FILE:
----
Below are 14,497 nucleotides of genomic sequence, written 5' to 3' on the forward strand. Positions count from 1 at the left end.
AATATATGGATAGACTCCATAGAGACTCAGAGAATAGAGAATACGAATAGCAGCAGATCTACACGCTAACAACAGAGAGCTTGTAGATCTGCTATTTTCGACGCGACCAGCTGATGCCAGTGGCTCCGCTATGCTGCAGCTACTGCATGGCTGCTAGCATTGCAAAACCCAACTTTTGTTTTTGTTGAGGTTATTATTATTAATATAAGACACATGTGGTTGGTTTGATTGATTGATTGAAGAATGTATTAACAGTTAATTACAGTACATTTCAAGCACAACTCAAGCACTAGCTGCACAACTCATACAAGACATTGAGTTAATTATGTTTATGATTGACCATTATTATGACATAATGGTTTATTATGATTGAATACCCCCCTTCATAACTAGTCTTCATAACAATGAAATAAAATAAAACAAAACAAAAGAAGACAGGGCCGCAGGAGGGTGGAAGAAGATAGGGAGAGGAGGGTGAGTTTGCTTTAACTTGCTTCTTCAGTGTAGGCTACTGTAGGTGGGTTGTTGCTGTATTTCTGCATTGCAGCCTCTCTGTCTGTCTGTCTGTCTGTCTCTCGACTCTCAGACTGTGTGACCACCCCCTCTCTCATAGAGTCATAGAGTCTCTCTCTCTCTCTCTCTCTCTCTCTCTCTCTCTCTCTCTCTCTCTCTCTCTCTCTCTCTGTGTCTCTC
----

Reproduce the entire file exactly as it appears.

Below are 14,497 nucleotides of genomic sequence, written 5' to 3' on the forward strand. Positions count from 1 at the left end.
AATATATGGATAGACTCCATAGAGACTCAGAGAATAGAGAATACGAATAGCAGCAGATCTACACGCTAACAACAGAGAGCTTGTAGATCTGCTATTTTCGACGCGACCAGCTGATGCCAGTGGCTCCGCTATGCTGCAGCTACTGCATGGCTGCTAGCATTGCAAAACCCAACTTTTGTTTTTGTTGAGGTTATTATTATTAATATAAGACACATGTGGTTGGTTTGATTGATTGATTGAAGAATGTATTAACAGTTAATTACAGTACATTTCAAGCACAACTCAAGCACTAGCTGCACAACTCATACAAGACATTGAGTTAATTATGTTTATGATTGACCATTATTATGACATAATGGTTTATTATGATTGAATACCCCCCTTCATAACTAGTCTTCATAACAATGAAATAAAATAAAACAAAACAAAAGAAGACAGGGCCGCAGGAGGGTGGAAGAAGATAGGGAGAGGAGGGTGAGTTTGCTTTAACTTGCTTCTTCAGTGTAGGCTACTGTAGGTGGGTTGTTGCTGTATTTCTGCATTGCAGCCTCTCTGTCTGTCTGTCTGTCTGTCTCTCGACTCTCAGACTGTGTGACCACCCCCTCTCTCATAGAGTCATAGAGTCTCTCTCTCTCTCTCTCTCTCTCTCTCTCTCTCTCTCTCTCTCTCTCTCTCTCTCTCTCTGTGTCTCTC